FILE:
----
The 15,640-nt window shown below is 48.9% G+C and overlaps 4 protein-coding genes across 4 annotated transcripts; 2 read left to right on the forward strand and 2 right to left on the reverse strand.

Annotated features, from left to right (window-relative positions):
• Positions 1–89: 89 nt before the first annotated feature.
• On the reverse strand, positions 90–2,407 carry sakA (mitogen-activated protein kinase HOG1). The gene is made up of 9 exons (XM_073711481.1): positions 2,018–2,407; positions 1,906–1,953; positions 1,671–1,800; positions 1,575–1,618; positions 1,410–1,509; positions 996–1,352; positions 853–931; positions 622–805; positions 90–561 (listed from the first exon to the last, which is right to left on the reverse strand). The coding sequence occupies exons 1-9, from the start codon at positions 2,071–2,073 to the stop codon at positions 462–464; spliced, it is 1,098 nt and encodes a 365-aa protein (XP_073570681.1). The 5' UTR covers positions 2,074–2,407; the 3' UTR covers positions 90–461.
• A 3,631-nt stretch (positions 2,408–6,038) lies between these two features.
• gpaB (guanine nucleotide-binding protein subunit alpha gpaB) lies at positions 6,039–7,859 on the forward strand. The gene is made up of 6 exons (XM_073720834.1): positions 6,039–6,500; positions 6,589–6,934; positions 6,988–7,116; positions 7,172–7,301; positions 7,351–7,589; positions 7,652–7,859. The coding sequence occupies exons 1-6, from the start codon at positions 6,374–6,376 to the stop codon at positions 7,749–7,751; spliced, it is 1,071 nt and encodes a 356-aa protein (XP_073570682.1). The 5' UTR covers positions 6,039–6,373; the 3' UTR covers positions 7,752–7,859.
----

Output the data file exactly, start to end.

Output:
The 15,640-nt window shown below is 48.9% G+C and overlaps 4 protein-coding genes across 4 annotated transcripts; 2 read left to right on the forward strand and 2 right to left on the reverse strand.

Annotated features, from left to right (window-relative positions):
• Positions 1–89: 89 nt before the first annotated feature.
• On the reverse strand, positions 90–2,407 carry sakA (mitogen-activated protein kinase HOG1). The gene is made up of 9 exons (XM_073711481.1): positions 2,018–2,407; positions 1,906–1,953; positions 1,671–1,800; positions 1,575–1,618; positions 1,410–1,509; positions 996–1,352; positions 853–931; positions 622–805; positions 90–561 (listed from the first exon to the last, which is right to left on the reverse strand). The coding sequence occupies exons 1-9, from the start codon at positions 2,071–2,073 to the stop codon at positions 462–464; spliced, it is 1,098 nt and encodes a 365-aa protein (XP_073570681.1). The 5' UTR covers positions 2,074–2,407; the 3' UTR covers positions 90–461.
• A 3,631-nt stretch (positions 2,408–6,038) lies between these two features.
• gpaB (guanine nucleotide-binding protein subunit alpha gpaB) lies at positions 6,039–7,859 on the forward strand. The gene is made up of 6 exons (XM_073720834.1): positions 6,039–6,500; positions 6,589–6,934; positions 6,988–7,116; positions 7,172–7,301; positions 7,351–7,589; positions 7,652–7,859. The coding sequence occupies exons 1-6, from the start codon at positions 6,374–6,376 to the stop codon at positions 7,749–7,751; spliced, it is 1,071 nt and encodes a 356-aa protein (XP_073570682.1). The 5' UTR covers positions 6,039–6,373; the 3' UTR covers positions 7,752–7,859.